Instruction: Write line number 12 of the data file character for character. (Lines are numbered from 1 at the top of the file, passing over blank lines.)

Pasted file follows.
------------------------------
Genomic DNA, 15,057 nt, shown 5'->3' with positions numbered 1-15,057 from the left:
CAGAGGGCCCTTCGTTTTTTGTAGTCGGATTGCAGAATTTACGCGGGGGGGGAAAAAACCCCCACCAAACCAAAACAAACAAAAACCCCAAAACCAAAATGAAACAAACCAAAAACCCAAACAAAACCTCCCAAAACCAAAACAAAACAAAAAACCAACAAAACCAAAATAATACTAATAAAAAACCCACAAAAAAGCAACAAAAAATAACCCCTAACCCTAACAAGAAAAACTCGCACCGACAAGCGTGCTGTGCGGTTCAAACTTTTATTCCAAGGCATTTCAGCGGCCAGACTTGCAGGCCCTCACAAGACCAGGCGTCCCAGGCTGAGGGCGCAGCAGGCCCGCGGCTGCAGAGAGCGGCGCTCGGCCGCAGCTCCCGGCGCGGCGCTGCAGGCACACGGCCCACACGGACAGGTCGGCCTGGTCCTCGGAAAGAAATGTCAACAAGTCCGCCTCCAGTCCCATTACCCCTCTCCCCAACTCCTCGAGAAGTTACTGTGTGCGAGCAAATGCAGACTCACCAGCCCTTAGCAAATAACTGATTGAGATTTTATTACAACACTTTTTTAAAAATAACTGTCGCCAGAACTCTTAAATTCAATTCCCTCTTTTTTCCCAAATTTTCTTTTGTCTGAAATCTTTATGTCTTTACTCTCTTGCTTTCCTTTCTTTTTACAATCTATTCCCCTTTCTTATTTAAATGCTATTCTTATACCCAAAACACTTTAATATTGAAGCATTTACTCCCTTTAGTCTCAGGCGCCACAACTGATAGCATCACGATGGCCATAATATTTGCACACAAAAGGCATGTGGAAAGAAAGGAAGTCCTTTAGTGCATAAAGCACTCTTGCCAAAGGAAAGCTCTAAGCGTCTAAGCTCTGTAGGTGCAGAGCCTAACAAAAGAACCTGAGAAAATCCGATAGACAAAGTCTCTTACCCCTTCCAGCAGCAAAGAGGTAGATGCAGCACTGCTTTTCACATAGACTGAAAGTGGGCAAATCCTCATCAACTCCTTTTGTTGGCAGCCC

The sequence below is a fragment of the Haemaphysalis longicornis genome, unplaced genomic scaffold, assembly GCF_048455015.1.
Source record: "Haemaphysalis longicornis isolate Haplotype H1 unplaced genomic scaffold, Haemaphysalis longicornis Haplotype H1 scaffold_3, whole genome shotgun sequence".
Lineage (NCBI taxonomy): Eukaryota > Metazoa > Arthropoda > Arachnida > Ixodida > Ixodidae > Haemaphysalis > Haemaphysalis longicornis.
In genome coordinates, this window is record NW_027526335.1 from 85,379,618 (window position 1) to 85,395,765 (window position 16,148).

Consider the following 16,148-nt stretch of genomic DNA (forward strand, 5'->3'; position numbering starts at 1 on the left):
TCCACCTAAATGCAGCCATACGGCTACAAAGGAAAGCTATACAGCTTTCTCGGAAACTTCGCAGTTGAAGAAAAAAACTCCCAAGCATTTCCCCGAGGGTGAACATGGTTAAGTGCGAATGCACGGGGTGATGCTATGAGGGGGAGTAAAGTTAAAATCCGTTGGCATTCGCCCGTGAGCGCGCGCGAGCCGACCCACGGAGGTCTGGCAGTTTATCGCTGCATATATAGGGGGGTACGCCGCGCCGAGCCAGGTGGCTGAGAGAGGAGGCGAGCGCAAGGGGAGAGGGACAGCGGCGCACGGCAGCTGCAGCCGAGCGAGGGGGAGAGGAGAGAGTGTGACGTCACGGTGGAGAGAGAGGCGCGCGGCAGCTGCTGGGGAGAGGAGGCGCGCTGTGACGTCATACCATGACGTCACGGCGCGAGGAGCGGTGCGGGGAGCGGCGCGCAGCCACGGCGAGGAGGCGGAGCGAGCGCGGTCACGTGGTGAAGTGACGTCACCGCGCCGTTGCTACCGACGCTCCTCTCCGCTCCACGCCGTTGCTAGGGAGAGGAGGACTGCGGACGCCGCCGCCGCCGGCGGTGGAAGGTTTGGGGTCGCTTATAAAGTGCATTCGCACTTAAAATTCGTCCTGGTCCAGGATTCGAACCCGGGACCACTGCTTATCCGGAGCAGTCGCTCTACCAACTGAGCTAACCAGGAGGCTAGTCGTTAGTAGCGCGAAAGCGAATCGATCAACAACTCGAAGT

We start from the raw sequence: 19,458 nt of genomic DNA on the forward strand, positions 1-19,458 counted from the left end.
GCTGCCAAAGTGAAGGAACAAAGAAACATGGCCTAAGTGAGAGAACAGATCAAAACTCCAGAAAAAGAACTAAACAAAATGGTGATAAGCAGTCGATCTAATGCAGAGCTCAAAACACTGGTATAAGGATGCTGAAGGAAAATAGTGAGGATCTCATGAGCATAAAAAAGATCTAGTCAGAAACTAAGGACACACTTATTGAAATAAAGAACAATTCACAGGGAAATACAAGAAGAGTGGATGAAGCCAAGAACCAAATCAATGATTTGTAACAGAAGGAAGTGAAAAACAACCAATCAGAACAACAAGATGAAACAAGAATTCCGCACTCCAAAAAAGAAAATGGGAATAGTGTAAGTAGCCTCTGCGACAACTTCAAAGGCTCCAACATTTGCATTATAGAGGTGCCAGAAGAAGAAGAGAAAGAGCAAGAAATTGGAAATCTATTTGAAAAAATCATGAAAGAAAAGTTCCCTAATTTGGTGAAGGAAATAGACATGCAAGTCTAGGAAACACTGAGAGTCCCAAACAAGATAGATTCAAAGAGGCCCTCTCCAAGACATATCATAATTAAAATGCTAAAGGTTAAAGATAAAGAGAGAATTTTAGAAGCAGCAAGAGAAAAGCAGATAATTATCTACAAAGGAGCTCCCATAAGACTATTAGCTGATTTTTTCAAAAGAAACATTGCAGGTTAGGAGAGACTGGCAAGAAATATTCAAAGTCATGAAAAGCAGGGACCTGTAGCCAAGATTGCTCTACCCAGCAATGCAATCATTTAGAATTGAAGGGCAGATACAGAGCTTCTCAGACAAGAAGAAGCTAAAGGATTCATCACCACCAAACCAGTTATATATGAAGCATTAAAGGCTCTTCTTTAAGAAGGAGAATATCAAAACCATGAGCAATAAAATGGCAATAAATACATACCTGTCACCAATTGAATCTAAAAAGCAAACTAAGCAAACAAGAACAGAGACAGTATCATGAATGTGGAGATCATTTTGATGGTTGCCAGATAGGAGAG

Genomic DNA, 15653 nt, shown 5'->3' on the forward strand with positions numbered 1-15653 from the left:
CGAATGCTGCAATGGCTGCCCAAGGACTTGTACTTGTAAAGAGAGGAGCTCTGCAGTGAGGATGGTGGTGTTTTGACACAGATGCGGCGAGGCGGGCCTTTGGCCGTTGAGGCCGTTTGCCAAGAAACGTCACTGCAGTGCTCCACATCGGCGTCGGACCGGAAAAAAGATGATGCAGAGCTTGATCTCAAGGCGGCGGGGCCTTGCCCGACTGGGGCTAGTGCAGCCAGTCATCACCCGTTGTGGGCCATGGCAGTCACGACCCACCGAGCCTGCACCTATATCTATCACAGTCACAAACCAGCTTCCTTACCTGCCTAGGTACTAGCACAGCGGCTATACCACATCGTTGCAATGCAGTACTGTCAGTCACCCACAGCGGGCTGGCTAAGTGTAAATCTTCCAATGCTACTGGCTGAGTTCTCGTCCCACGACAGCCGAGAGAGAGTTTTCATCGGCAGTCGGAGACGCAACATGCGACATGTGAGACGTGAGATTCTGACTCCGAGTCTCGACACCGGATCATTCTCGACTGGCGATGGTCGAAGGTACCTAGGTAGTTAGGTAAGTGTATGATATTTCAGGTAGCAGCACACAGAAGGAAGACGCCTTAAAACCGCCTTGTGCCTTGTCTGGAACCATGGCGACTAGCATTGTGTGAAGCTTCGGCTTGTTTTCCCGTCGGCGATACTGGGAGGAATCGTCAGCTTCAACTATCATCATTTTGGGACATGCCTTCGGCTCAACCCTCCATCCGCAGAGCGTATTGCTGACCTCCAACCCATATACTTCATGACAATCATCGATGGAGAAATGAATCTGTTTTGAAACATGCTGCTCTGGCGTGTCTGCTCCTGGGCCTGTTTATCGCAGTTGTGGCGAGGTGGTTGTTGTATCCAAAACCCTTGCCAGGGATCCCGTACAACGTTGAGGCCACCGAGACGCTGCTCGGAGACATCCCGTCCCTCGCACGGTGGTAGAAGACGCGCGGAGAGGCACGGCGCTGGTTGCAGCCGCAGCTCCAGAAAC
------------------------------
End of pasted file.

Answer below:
CGAATGCTGCAATGGCTGCCCAAGGACTTGTACTTGTAAAGAGAGGAGCTCTGCAGTGAGGATGGTGGTGTTTTGACACAGATGCGGCGAGGCGGGCCTTTGGCCGTTGAGGCCGTTTGCCAAGAAACGTCACTGCAGTGCTCCACATCGGCGTCGGACCGGAAAAAAGATGATGCAGAGCTTGATCTCAAGGCGGCGGGGCCTTGCCCGACTGGGGCTAGTGCAGCCAGTCATCACCCGTTGTGGGCCATGGCAGTCACGACCCACCGAGCCTGCACCTATATCTATCACAGTCACAAACCAGCTTCCTTACCTGCCTAGGTACTAGCACAGCGGCTATACCACATCGTTGCAATGCAGTACTGTCAGTCACCCACAGCGGGCTGGCTAAGTGTAAATCTTCCAATGCTACTGGCTGAGTTCTCGTCCCACGACAGCCGAGAGAGAGTTTTCATCGGCAGTCGGAGACGCAACATGCGACATGTGAGACGTGAGATTCTGACTCCGAGTCTCGACACCGGATCATTCTCGACTGGCGATGGTCGAAGGTACCTAGGTAGTTAGGTAAGTGTATGATATTTCAGGTAGCAGCACACAGAAGGAAGACGCCTTAAAACCGCCTTGTGCCTTGTCTGGAACCATGGCGACTAGCATTGTGTGAAGCTTCGGCTTGTTTTCCCGTCGGCGATACTGGGAGGAATCGTCAGCTTCAACTATCATCATTTTGGGACATGCCTTCGGCTCAACCCTCCATCCGCAGAGCGTATTGCTGACCTCCAACCCATATACTTCATGACAATCATCGATGGAGAAATGAATCTGTTTTGAAACATGCTGCTCTGGCGTGTCTGCTCCTGGGCCTGTTTATCGCAGTTGTGGCGAGGTGGTTGTTGTATCCAAAACCCTTGCCAGGGATCCCGTACAACGTTGAGGCCACCGAGACGCTGCTCGGAGACATCCCGTCCCTCGCACGGTGGTAGAAGACGCGCGGAGAGGCACGGCGCTGGTTGCAGCCGCAGCTCCAGAAAC